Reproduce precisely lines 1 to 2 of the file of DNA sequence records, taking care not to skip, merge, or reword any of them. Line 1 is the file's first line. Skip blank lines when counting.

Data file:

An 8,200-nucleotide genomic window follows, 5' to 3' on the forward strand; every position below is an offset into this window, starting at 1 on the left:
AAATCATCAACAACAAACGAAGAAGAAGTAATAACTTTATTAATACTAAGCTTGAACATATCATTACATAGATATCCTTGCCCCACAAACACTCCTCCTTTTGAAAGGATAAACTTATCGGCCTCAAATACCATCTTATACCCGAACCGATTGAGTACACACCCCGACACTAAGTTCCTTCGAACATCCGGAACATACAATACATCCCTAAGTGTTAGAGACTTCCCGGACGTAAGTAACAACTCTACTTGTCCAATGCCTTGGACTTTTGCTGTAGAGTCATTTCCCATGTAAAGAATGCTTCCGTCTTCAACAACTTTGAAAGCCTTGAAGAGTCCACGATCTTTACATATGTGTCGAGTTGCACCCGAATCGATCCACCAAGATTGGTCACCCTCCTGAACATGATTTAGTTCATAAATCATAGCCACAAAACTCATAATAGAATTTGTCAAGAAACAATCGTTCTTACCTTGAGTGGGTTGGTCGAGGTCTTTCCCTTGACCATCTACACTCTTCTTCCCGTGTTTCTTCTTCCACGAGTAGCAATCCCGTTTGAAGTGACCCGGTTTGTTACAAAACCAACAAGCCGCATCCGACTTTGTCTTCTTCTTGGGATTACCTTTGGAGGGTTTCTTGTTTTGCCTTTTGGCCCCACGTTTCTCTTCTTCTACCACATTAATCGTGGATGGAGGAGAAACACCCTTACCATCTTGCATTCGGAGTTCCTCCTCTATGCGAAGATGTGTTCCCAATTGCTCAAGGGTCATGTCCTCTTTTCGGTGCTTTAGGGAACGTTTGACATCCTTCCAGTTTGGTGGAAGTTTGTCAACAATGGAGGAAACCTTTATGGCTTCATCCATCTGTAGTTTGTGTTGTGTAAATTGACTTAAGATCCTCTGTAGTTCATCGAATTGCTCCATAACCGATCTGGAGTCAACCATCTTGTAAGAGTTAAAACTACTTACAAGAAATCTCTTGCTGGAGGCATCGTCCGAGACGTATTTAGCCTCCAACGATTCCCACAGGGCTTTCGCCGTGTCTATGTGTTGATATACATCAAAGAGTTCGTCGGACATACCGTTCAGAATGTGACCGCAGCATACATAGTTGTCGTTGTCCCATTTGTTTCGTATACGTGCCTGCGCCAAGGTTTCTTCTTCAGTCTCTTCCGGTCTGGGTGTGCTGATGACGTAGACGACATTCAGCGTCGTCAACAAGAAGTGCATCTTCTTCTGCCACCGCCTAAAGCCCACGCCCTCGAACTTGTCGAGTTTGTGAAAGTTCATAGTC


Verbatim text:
An 8,200-nucleotide genomic window follows, 5' to 3' on the forward strand; every position below is an offset into this window, starting at 1 on the left:
AAATCATCAACAACAAACGAAGAAGAAGTAATAACTTTATTAATACTAAGCTTGAACATATCATTACATAGATATCCTTGCCCCACAAACACTCCTCCTTTTGAAAGGATAAACTTATCGGCCTCAAATACCATCTTATACCCGAACCGATTGAGTACACACCCCGACACTAAGTTCCTTCGAACATCCGGAACATACAATACATCCCTAAGTGTTAGAGACTTCCCGGACGTAAGTAACAACTCTACTTGTCCAATGCCTTGGACTTTTGCTGTAGAGTCATTTCCCATGTAAAGAATGCTTCCGTCTTCAACAACTTTGAAAGCCTTGAAGAGTCCACGATCTTTACATATGTGTCGAGTTGCACCCGAATCGATCCACCAAGATTGGTCACCCTCCTGAACATGATTTAGTTCATAAATCATAGCCACAAAACTCATAATAGAATTTGTCAAGAAACAATCGTTCTTACCTTGAGTGGGTTGGTCGAGGTCTTTCCCTTGACCATCTACACTCTTCTTCCCGTGTTTCTTCTTCCACGAGTAGCAATCCCGTTTGAAGTGACCCGGTTTGTTACAAAACCAACAAGCCGCATCCGACTTTGTCTTCTTCTTGGGATTACCTTTGGAGGGTTTCTTGTTTTGCCTTTTGGCCCCACGTTTCTCTTCTTCTACCACATTAATCGTGGATGGAGGAGAAACACCCTTACCATCTTGCATTCGGAGTTCCTCCTCTATGCGAAGATGTGTTCCCAATTGCTCAAGGGTCATGTCCTCTTTTCGGTGCTTTAGGGAACGTTTGACATCCTTCCAGTTTGGTGGAAGTTTGTCAACAATGGAGGAAACCTTTATGGCTTCATCCATCTGTAGTTTGTGTTGTGTAAATTGACTTAAGATCCTCTGTAGTTCATCGAATTGCTCCATAACCGATCTGGAGTCAACCATCTTGTAAGAGTTAAAACTACTTACAAGAAATCTCTTGCTGGAGGCATCGTCCGAGACGTATTTAGCCTCCAACGATTCCCACAGGGCTTTCGCCGTGTCTATGTGTTGATATACATCAAAGAGTTCGTCGGACATACCGTTCAGAATGTGACCGCAGCATACATAGTTGTCGTTGTCCCATTTGTTTCGTATACGTGCCTGCGCCAAGGTTTCTTCTTCAGTCTCTTCCGGTCTGGGTGTGCTGATGACGTAGACGACATTCAGCGTCGTCAACAAGAAGTGCATCTTCTTCTGCCACCGCCTAAAGCCCACGCCCTCGAACTTGTCGAGTTTGTGAAAGTTCATAGTC